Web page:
All-inclusive resorts in Crete

All-inclusive resorts are a new trend that seems to be gaining fast in popularity in the larger resorts of the North coast of Crete. More and more tour operators (especially, it seems, in Britain and eastern European countries) push it in their offers, probably because there is a demand for the cheapest possible holidays in the sun. In any case, you notice more and more people wearing plastic bracelets of different colours that signal belonging (and right of access) to specific AI resorts.

All-inclusive hotel bracelet

Why the success and what's good about all-inclusive?

  • It's a cheap way of having a holiday - or at least it can be cheap if you shop carefully.
  • Because it (supposedly) includes everything you can budget your holiday costs precisely.
  • Some all-inclusive resorts may have entertainment for children which is useful if you prefer to have a holiday from the kids instead of a holiday with the kids.
  • It is easy to completely avoid meeting the local population if you don't like "foreigners".

What's to say against it

It seems that more and more people are voicing dismay at the negative effects of all-inclusive hotels. You can read that side of things at All-inclusive disaster (and make sure to read the comments). But below is a quick list of what the main objections are:

  • "You get what you pay for" applies to all-inclusive too and low cost generally means low quality food. The hotels are squeezed so hard by tour operators that they cannot afford to get good quality ingredients but have to aim for the cheapest ones.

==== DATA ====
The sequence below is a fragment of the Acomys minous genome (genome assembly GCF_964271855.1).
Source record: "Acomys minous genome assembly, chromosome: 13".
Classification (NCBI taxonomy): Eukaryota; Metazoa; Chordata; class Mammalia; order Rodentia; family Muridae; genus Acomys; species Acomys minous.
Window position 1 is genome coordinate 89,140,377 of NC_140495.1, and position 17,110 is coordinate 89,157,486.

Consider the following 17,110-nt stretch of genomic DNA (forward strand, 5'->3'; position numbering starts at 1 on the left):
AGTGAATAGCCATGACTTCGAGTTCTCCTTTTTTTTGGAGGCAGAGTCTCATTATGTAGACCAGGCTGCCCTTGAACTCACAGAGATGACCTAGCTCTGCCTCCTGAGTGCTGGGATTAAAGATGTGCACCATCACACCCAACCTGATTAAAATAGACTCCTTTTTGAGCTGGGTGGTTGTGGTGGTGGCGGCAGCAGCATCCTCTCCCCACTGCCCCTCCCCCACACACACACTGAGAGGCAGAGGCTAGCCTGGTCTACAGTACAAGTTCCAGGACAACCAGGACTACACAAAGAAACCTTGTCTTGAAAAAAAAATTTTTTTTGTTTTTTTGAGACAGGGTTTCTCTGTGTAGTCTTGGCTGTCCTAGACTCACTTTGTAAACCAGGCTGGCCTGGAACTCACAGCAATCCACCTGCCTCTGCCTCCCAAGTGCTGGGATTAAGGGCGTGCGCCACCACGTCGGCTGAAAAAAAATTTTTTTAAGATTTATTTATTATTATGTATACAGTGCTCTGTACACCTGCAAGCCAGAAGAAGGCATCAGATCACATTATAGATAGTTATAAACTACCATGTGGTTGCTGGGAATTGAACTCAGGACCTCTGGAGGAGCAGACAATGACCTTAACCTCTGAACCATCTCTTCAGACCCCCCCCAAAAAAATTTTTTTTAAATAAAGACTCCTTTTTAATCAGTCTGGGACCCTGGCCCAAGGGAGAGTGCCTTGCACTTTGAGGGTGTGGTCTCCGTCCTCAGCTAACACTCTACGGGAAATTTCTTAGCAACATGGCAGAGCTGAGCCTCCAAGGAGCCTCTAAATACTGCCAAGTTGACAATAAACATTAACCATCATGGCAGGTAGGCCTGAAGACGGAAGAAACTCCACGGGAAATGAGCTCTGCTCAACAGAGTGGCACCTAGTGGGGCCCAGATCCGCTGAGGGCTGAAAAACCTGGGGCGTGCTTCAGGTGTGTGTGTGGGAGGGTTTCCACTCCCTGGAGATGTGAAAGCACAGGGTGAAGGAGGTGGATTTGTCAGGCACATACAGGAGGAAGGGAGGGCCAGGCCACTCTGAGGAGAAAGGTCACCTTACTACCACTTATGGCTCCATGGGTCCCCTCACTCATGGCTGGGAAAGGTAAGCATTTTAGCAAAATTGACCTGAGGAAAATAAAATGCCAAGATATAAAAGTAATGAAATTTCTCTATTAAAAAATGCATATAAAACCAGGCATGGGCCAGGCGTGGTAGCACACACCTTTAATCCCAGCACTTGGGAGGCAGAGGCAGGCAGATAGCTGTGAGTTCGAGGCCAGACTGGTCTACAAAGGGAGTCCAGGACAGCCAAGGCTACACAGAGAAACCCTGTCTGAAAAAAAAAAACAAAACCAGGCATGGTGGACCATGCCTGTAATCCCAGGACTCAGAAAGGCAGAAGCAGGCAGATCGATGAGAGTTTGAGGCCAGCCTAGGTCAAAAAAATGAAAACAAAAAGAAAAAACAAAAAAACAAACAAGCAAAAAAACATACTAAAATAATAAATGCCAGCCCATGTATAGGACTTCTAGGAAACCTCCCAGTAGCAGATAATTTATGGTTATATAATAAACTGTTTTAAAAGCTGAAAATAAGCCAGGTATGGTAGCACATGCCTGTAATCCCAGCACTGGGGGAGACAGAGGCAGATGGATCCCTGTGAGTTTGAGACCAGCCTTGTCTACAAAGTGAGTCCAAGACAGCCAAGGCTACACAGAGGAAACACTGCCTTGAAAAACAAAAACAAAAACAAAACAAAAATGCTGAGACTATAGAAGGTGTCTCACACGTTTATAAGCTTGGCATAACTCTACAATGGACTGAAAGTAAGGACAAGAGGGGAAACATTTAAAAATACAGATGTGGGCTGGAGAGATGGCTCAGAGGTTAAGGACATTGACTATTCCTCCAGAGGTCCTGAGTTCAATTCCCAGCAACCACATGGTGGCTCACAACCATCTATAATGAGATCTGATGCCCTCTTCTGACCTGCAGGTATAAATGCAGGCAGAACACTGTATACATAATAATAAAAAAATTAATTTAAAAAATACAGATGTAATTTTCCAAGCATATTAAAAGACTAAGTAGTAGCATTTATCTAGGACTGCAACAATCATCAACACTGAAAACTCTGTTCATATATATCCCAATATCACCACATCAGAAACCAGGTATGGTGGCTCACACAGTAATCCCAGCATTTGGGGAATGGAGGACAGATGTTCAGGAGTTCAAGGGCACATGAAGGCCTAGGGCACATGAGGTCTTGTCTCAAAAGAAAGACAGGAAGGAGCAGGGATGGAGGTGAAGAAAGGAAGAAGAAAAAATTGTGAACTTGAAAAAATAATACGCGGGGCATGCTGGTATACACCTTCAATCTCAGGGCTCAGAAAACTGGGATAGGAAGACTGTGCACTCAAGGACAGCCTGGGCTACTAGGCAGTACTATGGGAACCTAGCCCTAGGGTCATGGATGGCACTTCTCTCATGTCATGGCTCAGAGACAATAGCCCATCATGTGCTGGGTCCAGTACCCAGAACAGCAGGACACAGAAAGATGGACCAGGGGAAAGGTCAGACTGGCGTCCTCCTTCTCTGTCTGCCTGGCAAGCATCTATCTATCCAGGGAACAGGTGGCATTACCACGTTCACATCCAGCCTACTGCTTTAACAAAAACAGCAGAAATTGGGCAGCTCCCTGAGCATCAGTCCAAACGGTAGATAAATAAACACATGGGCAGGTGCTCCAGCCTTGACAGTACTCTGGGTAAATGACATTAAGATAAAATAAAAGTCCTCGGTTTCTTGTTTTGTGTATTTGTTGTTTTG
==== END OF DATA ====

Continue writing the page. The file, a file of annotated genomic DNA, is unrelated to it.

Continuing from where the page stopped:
• The free and unlimited alcohol is generally nasty and often watered down. You'll still get drunk if you drink enough of it though.
  • Staff will try their best (they need the job) but they are generally underpaid and terribly overworked so you'll have to understand that they can only do so much.
  • You are participating in exploitative tourism: all-inclusive resorts provide almost no jobs for locals (most of the staff will be underpaid eastern Europeans), buys almost no local products and most of what you pay for your holiday will stay with foreign tour operators.
  • The spread of all-inclusive is fast killing local businesses that developed over the last two or three decades to cater for holiday makers. Now bars and restaurants are empty and closing down because people staying in the hotels don't go out anymore.
  • Finally, by staying in your anonymous holiday ghetto consuming tasteless (but plentiful) food and bland in-house entertainment you will manage to completely miss the point of Crete: its warm people, fabulous food, stunning landscapes and rich culture.
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Crete photo of the day
Crete Photo of the Day